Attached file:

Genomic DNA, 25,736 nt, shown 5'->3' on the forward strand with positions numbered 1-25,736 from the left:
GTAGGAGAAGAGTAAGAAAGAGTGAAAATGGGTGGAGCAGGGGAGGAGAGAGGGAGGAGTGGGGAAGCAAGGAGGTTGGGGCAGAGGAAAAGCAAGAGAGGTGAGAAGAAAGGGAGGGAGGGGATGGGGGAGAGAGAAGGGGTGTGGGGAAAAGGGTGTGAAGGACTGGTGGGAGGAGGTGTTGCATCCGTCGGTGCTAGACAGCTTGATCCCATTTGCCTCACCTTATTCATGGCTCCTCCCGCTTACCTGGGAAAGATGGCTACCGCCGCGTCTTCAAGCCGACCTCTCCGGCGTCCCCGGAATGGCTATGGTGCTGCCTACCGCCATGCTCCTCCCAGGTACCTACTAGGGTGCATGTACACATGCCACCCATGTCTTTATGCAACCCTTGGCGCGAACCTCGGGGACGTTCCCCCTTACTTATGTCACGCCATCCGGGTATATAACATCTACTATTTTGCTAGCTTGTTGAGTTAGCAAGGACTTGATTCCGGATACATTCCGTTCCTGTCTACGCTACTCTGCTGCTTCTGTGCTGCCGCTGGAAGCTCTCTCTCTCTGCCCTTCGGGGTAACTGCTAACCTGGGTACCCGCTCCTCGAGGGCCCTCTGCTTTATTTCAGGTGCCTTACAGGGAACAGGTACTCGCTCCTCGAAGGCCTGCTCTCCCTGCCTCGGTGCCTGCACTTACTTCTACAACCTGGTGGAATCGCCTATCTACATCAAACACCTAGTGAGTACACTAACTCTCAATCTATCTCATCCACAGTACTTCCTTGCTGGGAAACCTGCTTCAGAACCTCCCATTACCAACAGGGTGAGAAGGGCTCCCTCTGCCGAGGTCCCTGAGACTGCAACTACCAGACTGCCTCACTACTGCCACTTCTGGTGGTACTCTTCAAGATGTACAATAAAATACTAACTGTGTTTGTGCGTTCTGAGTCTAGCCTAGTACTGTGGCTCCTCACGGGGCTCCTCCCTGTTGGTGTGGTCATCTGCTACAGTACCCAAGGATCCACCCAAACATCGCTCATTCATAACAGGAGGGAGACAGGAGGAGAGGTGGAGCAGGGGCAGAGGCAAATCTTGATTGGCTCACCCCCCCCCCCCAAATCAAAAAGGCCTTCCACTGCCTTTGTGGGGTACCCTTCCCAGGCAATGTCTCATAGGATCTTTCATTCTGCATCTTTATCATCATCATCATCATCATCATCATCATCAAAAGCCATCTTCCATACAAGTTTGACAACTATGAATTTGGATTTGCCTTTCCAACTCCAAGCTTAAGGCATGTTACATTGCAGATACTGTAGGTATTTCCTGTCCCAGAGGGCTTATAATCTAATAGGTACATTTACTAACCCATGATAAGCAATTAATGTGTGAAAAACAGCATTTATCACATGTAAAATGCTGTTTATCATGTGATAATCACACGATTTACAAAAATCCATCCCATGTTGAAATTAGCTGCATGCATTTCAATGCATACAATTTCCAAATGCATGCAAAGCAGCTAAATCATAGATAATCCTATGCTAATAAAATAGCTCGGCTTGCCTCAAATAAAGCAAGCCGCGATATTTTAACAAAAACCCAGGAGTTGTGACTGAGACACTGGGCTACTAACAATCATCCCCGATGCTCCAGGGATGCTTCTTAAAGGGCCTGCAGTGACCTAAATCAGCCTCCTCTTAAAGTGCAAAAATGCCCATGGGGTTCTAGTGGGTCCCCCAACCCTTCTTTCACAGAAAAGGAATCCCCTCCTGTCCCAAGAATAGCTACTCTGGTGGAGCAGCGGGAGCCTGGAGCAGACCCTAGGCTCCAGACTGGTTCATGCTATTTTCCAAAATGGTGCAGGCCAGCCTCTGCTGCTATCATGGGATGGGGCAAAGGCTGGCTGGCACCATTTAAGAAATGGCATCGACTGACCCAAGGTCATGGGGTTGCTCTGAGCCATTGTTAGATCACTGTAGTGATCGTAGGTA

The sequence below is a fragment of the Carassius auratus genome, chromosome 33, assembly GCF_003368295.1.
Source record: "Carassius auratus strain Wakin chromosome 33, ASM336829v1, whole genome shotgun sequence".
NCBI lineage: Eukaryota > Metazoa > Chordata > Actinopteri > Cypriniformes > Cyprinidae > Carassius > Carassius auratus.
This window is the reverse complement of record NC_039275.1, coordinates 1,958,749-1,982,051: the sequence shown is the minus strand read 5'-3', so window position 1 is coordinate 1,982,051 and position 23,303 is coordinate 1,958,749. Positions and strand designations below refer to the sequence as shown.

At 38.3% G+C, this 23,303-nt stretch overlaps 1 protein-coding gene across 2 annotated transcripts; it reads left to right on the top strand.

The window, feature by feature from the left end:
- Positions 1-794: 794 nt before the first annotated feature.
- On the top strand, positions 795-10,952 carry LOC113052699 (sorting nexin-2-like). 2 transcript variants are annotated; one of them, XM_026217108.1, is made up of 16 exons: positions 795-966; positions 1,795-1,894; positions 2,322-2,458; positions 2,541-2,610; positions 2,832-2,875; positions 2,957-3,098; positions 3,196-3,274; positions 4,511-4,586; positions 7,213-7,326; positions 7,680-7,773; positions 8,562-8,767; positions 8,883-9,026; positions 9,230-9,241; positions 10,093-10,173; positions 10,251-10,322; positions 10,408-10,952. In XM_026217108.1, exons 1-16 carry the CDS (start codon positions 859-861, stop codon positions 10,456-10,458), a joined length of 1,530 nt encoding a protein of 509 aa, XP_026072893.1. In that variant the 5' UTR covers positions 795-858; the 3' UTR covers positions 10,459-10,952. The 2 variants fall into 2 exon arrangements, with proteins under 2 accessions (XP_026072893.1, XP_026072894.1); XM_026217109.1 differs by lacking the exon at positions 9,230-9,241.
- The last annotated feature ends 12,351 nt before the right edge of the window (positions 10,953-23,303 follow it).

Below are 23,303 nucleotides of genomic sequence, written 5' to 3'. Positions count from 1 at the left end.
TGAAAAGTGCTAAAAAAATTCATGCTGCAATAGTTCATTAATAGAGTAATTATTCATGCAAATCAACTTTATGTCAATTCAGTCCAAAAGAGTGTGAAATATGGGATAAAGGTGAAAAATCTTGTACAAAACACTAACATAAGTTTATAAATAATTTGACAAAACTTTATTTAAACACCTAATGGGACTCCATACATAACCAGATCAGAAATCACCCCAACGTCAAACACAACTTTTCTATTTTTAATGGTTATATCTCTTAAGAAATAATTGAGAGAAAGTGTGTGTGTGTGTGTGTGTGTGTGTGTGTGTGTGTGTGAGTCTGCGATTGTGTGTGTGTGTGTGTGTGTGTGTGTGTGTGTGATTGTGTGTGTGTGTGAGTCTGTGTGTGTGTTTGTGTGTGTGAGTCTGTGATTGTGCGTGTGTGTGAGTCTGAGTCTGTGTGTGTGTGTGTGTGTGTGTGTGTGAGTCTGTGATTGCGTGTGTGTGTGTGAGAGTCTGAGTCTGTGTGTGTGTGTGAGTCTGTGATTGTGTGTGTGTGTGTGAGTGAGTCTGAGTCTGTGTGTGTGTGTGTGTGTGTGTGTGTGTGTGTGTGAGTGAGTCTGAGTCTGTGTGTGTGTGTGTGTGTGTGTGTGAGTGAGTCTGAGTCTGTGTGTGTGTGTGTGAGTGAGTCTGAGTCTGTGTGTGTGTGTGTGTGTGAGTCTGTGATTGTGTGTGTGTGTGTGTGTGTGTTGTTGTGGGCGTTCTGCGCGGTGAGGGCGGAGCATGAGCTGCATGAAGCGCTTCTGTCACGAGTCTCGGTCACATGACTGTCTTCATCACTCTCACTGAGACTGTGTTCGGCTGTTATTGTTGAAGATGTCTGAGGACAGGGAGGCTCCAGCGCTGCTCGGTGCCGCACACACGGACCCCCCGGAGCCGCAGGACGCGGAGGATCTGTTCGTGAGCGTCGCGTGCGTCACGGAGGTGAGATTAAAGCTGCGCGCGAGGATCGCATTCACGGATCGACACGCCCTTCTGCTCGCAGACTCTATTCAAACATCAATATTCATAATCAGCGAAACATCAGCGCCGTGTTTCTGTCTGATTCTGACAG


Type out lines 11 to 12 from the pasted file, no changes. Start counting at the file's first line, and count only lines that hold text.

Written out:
- The last annotated feature ends 12,351 nt before the right edge of the window (positions 10,953-23,303 follow it).

Below are 23,303 nucleotides of genomic sequence, written 5' to 3'. Positions count from 1 at the left end.